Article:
Technology enables the mission of U.S. Department of Health & Human Services (HHS). It widens access to information and tools and pushes power out to all parts of the network, from our colleagues in the federal workforce to our fellow citizens. At HHS, we seek to create a learning system that recognizes the potential of every stakeholder in the network to contribute, from patients and caregivers to clinicians, researchers and policymakers.
The CTO of HHS serves the Secretary and the agency by bringing new approaches to the problems faced by those on the front lines of medicine, public health, and social services.
I see the role as a spotlight and a beacon, highlighting the innovative work being done inside and outside the federal government and inspiring people to reach higher, in service to citizens.
Early in my career, I helped build the first website for U.S. News & World Report. The web team looked at the college rankings and saw the database underneath, ready to be cracked open and put online so students and families could find their personal top ten schools based on their interests, budget and location. Data in service to people became one of my core values.
When I shifted gears and began studying the social impact of the internet at the Pew Research Center, I was struck by the potential to democratize health information.
One of my favorite stories is set in 1994, when a man actually had to impersonate his doctor to gain access to a medical journal article about a surgical procedure he was being urged to consider. These days, thanks to leadership both inside and outside the federal government, citizens can search PubMed for relevant articles and scientists are able to publish their findings in an ever-increasing pool of open-access journals.
A learning system for health is not a new concept. It is an ancient instinct to share our experiences and stories. But technology allows us to widen the network of people we can talk with, increase the velocity of those conversations, inject them with more source material, then archive and make them searchable.
For patients and caregivers, building that system means connecting people who share a diagnosis so they can share insights with each other – and with researchers. For example, the FDA is now partnering with PatientsLikeMe to explore how patient-reported data can shed light on drug safety.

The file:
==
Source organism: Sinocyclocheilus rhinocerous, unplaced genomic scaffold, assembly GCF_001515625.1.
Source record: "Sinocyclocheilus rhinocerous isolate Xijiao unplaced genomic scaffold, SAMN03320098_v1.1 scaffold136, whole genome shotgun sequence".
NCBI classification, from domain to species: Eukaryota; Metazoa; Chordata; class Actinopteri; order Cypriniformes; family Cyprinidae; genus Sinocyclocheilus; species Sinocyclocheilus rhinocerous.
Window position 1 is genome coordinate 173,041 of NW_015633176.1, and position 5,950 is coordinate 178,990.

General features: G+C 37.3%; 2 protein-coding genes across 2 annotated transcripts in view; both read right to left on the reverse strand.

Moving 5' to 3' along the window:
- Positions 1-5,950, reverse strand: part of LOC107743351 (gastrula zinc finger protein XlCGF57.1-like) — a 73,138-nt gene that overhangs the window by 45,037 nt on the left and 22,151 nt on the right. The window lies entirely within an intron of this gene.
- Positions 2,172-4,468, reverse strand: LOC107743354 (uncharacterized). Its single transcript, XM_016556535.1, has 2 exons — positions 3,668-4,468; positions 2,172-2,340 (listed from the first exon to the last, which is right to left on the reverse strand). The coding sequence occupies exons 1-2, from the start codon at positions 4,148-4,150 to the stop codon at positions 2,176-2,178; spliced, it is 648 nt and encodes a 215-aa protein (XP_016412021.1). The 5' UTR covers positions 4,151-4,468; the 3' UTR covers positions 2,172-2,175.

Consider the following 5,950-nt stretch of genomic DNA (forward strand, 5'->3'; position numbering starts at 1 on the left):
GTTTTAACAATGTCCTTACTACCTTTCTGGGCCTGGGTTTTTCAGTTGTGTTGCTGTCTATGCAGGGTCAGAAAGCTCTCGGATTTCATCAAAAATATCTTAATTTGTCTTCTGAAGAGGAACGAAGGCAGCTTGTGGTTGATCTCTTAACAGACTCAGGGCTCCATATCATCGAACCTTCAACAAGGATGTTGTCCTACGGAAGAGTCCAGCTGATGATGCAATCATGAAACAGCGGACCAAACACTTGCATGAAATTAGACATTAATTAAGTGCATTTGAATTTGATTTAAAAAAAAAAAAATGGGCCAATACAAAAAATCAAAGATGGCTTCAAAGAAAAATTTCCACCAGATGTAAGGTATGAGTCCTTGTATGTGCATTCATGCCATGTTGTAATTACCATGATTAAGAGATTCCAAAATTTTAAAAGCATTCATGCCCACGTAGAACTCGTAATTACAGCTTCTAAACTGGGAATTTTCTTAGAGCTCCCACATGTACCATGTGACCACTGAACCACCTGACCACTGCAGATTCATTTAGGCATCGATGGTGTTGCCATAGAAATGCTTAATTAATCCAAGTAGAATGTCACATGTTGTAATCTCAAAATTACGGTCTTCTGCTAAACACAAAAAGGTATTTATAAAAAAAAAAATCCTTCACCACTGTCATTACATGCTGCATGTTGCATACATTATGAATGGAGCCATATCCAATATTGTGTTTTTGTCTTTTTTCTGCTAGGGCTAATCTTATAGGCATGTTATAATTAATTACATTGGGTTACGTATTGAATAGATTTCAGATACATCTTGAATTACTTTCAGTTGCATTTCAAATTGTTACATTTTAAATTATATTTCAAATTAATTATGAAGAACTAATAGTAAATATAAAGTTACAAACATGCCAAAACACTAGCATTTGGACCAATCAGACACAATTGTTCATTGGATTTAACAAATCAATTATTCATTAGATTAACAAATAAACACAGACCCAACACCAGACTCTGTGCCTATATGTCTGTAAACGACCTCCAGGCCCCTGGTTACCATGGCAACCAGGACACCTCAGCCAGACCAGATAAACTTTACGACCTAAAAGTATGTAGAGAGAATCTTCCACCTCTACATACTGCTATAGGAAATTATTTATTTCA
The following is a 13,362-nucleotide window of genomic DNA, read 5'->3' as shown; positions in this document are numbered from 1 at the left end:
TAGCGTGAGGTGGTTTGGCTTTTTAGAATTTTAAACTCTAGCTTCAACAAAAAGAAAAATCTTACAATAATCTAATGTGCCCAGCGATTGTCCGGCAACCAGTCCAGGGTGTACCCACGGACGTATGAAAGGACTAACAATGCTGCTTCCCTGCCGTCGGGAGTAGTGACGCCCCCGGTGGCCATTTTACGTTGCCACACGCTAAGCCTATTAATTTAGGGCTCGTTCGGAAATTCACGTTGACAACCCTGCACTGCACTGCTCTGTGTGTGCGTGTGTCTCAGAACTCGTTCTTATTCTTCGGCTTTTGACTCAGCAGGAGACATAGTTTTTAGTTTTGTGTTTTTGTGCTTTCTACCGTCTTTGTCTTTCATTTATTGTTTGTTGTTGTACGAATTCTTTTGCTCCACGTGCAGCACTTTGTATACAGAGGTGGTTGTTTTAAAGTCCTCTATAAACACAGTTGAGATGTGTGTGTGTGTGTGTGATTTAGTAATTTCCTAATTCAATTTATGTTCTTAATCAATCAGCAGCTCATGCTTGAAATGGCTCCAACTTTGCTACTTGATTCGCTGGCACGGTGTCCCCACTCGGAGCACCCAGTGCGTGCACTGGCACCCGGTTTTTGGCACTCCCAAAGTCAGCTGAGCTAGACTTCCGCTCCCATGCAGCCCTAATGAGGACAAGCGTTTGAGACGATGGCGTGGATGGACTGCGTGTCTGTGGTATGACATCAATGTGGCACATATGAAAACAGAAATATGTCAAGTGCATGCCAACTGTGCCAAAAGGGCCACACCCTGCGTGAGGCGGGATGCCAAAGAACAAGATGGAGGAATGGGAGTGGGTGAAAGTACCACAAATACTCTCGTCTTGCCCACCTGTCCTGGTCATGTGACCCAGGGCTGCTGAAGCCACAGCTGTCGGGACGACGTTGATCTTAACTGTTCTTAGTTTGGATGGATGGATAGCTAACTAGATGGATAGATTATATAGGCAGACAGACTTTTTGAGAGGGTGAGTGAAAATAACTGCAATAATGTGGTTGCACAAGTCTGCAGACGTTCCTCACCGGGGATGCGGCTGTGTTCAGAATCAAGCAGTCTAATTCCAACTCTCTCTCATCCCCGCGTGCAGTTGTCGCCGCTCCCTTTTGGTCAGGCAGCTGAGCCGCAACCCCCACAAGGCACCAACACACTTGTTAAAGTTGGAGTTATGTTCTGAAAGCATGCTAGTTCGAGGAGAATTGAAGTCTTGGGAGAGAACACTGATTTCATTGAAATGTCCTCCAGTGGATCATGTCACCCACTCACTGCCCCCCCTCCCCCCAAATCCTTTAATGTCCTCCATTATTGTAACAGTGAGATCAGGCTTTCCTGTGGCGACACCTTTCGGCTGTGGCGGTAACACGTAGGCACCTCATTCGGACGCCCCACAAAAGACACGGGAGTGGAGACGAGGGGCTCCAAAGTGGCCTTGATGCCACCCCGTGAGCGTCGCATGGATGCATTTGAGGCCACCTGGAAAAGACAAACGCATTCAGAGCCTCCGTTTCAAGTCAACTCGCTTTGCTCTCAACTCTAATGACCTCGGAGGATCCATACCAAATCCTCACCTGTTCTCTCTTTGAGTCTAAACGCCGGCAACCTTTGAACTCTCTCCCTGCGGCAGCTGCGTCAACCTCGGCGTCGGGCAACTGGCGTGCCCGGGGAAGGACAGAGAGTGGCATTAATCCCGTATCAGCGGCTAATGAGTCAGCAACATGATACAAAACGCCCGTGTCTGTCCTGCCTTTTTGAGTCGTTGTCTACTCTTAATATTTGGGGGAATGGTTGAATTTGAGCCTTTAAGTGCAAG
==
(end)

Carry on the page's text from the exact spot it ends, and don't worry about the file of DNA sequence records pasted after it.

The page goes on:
For innovators within the federal government, it means finding other people who have ideas for improving service delivery and sharing their red-tape hacks. The IDEA Lab, an innovation hub within HHS, has created a community of these internal entrepreneurs through our training and support programs like Ignite and Ventures, as well as initiatives like the Buyers Club, which seeks to modernize the federal acquisition of IT services.
For public health experts, building a learning system for health means finding a way to activate your field agents — the people in every community who want to spread science, not falsehoods. The Surgeon General, for example, is using Twitter and Facebook to inject facts into public conversations about topics like tobacco use, maintaining a healthy weight and violence prevention.
For data explorers, it means using government data sets to create apps like iTriage, a popular symptom checker and clinic locator. For makers, it means sharing 3D printer templates to create new prosthetics for people in need. The recent Health Datapalooza and National Maker Faire showed how communities have formed around these cutting-edge tools of invention and discovery.
The choices we make about technology help determine the learning system we create. When we can, we should choose openness and continue to democratize access to the tools that citizens can use to better their health.